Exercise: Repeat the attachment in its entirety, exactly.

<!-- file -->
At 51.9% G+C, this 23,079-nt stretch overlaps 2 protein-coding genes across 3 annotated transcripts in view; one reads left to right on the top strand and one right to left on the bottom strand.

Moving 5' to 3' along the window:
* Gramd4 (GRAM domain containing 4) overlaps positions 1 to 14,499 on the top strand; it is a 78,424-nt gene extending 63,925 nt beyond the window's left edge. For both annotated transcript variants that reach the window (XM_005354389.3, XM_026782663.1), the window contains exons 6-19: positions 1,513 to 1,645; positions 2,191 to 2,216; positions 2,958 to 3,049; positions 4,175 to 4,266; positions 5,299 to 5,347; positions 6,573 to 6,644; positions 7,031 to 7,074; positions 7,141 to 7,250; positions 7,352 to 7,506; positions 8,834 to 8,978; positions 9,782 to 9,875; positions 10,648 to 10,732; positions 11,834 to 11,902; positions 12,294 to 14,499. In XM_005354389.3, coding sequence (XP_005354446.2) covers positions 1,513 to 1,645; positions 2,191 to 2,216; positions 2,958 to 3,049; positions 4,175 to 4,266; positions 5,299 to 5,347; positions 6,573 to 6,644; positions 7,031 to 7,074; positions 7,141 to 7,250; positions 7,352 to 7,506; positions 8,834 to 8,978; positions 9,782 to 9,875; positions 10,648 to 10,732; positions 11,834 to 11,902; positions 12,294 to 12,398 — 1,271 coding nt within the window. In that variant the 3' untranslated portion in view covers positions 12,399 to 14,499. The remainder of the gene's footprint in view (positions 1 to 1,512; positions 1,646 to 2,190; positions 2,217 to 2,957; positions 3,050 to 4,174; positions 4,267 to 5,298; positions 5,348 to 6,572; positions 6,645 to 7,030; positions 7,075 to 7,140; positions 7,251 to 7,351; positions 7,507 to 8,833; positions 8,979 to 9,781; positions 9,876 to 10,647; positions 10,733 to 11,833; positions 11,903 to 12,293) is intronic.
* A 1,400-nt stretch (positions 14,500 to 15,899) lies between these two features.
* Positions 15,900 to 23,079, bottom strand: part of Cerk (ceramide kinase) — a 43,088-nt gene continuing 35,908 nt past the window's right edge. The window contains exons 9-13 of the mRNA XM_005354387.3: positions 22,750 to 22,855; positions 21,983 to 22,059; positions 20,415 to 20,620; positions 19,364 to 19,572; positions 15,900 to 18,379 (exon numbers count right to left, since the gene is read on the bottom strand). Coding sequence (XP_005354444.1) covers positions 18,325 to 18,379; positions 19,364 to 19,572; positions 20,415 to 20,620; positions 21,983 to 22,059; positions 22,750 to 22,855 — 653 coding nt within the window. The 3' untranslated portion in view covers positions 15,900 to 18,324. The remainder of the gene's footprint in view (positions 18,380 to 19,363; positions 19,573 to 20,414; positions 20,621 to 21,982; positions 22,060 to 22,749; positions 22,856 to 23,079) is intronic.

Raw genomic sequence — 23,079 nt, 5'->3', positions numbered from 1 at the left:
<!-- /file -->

At 51.9% G+C, this 23,079-nt stretch overlaps 2 protein-coding genes across 3 annotated transcripts in view; one reads left to right on the top strand and one right to left on the bottom strand.

Moving 5' to 3' along the window:
* Gramd4 (GRAM domain containing 4) overlaps positions 1 to 14,499 on the top strand; it is a 78,424-nt gene extending 63,925 nt beyond the window's left edge. For both annotated transcript variants that reach the window (XM_005354389.3, XM_026782663.1), the window contains exons 6-19: positions 1,513 to 1,645; positions 2,191 to 2,216; positions 2,958 to 3,049; positions 4,175 to 4,266; positions 5,299 to 5,347; positions 6,573 to 6,644; positions 7,031 to 7,074; positions 7,141 to 7,250; positions 7,352 to 7,506; positions 8,834 to 8,978; positions 9,782 to 9,875; positions 10,648 to 10,732; positions 11,834 to 11,902; positions 12,294 to 14,499. In XM_005354389.3, coding sequence (XP_005354446.2) covers positions 1,513 to 1,645; positions 2,191 to 2,216; positions 2,958 to 3,049; positions 4,175 to 4,266; positions 5,299 to 5,347; positions 6,573 to 6,644; positions 7,031 to 7,074; positions 7,141 to 7,250; positions 7,352 to 7,506; positions 8,834 to 8,978; positions 9,782 to 9,875; positions 10,648 to 10,732; positions 11,834 to 11,902; positions 12,294 to 12,398 — 1,271 coding nt within the window. In that variant the 3' untranslated portion in view covers positions 12,399 to 14,499. The remainder of the gene's footprint in view (positions 1 to 1,512; positions 1,646 to 2,190; positions 2,217 to 2,957; positions 3,050 to 4,174; positions 4,267 to 5,298; positions 5,348 to 6,572; positions 6,645 to 7,030; positions 7,075 to 7,140; positions 7,251 to 7,351; positions 7,507 to 8,833; positions 8,979 to 9,781; positions 9,876 to 10,647; positions 10,733 to 11,833; positions 11,903 to 12,293) is intronic.
* A 1,400-nt stretch (positions 14,500 to 15,899) lies between these two features.
* Positions 15,900 to 23,079, bottom strand: part of Cerk (ceramide kinase) — a 43,088-nt gene continuing 35,908 nt past the window's right edge. The window contains exons 9-13 of the mRNA XM_005354387.3: positions 22,750 to 22,855; positions 21,983 to 22,059; positions 20,415 to 20,620; positions 19,364 to 19,572; positions 15,900 to 18,379 (exon numbers count right to left, since the gene is read on the bottom strand). Coding sequence (XP_005354444.1) covers positions 18,325 to 18,379; positions 19,364 to 19,572; positions 20,415 to 20,620; positions 21,983 to 22,059; positions 22,750 to 22,855 — 653 coding nt within the window. The 3' untranslated portion in view covers positions 15,900 to 18,324. The remainder of the gene's footprint in view (positions 18,380 to 19,363; positions 19,573 to 20,414; positions 20,621 to 21,982; positions 22,060 to 22,749; positions 22,856 to 23,079) is intronic.

Raw genomic sequence — 23,079 nt, 5'->3', positions numbered from 1 at the left: